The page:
by Kaleesha Williams cross posted from her blog The Lost (and Found) Mind of Kaleesha Williams
Editor’s note: A fitting piece for the days following the death of Leonard Nimoy…LLAP
Today at lunch I overheard my six year old directing one of the older children in the making of her PB&J sandwich. “Not like that. I want it the way it’s supposed to be.”
At six years old, Little already has ideas about the way things are supposed be. Are all children like this or just mine? I don’t know. I suspect it’s more common than not. In my home, all nine of us, right down to four year old Justin, have perfectionist streaks. Natural born idealists. Though the older we are, the more set in our ways and certain we seem to be.
Hearing Little say this got me thinking that so many of the problems humanity faces stem from, “I want it the way it’s supposed to be.” I’m not sure I’ve ever had a conversation with another person who didn’t have some sort of conviction, who wasn’t absolutely sure about something. How hard do we argue and how vehemently do we fight for what we believe is The Correct Way?
I spent my life certain that God existed and, as diplomatic as I tried to be, I stood quite firmly on what I believed was right, based on what God said was right, even to the detriment of some lovely friendships. On the occasion that new “truth” did get through, I was not one to deny it. I grabbed hold and made it my own, defending it just as adamantly as I might have rejected it before. (Luckily, I wasn’t big on evangelism, or there’d have been no living near me.)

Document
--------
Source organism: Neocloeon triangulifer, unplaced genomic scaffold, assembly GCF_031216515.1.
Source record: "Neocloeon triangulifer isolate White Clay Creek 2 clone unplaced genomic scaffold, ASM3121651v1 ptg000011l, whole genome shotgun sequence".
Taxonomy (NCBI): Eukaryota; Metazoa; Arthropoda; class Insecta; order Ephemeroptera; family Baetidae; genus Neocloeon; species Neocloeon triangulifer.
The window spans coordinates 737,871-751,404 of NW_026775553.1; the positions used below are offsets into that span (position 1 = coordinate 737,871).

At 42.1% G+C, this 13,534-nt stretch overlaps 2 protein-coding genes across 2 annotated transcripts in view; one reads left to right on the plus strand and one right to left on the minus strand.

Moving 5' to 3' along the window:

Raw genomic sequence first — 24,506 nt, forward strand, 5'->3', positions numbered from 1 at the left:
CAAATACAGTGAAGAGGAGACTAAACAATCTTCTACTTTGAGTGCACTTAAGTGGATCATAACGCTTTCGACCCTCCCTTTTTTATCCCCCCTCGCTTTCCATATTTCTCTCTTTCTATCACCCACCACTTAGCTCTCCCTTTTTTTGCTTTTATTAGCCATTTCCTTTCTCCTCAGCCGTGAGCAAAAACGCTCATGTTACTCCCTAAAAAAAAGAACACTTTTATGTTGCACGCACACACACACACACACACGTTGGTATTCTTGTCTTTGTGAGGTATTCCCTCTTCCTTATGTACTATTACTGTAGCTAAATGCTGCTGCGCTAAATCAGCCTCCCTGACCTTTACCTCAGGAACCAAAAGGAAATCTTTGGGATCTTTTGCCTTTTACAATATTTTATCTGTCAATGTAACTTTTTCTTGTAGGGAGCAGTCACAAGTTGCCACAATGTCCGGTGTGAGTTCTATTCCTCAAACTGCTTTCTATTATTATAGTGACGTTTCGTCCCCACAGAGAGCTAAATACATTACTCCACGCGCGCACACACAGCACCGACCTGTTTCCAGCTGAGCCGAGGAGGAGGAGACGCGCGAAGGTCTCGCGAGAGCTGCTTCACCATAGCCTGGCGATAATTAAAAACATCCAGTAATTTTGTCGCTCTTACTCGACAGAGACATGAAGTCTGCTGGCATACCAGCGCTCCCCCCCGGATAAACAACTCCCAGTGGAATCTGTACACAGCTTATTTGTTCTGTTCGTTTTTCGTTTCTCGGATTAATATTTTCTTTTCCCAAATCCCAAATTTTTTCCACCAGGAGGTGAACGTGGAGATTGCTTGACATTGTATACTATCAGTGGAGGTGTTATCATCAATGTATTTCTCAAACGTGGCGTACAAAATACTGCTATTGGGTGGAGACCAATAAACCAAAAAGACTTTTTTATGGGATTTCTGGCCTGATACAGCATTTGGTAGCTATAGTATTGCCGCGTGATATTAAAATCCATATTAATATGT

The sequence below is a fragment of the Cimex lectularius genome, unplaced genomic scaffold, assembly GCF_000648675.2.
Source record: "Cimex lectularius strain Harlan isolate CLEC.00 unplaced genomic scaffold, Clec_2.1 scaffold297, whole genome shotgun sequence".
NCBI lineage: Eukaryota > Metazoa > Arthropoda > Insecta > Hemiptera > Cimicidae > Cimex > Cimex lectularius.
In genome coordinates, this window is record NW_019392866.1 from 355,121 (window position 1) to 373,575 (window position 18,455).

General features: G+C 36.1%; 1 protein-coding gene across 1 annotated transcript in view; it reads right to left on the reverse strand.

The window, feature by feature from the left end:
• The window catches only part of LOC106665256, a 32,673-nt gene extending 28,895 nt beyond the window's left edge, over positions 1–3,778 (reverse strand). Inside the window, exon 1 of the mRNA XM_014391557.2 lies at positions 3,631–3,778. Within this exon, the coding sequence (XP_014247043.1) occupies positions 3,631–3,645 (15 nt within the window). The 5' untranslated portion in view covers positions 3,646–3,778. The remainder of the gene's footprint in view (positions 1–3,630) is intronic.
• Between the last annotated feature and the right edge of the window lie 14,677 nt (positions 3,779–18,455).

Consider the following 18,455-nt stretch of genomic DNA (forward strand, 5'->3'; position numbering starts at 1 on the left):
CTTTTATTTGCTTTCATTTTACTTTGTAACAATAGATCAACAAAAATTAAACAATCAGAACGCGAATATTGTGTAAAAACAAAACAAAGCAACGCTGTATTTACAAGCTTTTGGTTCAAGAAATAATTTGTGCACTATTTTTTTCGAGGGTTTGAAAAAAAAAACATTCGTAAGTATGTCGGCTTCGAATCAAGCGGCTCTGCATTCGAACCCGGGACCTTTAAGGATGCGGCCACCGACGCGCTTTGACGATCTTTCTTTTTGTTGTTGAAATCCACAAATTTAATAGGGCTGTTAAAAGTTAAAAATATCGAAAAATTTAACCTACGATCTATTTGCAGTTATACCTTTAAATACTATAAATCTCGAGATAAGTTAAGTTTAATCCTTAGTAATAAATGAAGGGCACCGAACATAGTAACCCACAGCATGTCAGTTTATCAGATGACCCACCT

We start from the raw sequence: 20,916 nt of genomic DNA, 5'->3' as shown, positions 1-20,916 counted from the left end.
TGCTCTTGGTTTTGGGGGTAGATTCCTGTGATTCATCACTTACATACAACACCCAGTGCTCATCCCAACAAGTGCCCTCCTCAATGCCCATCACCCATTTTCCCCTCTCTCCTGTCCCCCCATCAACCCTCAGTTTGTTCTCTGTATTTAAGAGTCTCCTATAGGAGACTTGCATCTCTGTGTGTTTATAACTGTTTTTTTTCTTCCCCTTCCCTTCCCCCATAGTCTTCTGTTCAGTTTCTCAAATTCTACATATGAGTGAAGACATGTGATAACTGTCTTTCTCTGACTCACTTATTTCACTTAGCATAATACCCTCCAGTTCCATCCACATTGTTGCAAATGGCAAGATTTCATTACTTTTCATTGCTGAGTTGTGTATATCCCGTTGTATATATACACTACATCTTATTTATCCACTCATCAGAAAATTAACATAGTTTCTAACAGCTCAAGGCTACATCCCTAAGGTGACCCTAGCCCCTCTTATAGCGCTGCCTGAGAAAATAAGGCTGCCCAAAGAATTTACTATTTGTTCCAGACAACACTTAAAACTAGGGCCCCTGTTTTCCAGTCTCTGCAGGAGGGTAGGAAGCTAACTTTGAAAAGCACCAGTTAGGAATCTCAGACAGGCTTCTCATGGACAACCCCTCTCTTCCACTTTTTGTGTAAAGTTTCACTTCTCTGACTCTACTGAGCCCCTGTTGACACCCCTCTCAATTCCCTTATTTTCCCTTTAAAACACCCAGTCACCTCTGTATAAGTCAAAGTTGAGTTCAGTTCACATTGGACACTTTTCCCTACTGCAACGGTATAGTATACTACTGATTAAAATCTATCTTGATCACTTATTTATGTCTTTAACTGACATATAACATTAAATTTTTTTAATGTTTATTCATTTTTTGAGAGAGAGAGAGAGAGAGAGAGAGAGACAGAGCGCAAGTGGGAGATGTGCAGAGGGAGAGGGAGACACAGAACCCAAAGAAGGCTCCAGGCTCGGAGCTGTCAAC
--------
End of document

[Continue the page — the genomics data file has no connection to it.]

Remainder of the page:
And then in a matter of months my world was shaken, stirred, and sifted through a sieve of reason. Everythingwas subject to evaluation and 85.6%, give or take, of what I thought I knew had changed. Within a year I was standing on the other side of many a fence, arguing against what I had previously promoted and defending what I’d stood against: religion was now a huge problem, not a solution; vaccinations are a wise choice and not the risk they were proposed to be; sexual orientation is an individual’s right, deserving no shame; marriage has no intrinsic value and is whatever we want to make of it; abortions are an excellent choice for those who’ve made mistakes and don’t want to raise children or who don’t wish to add to the rampant population, and so forth.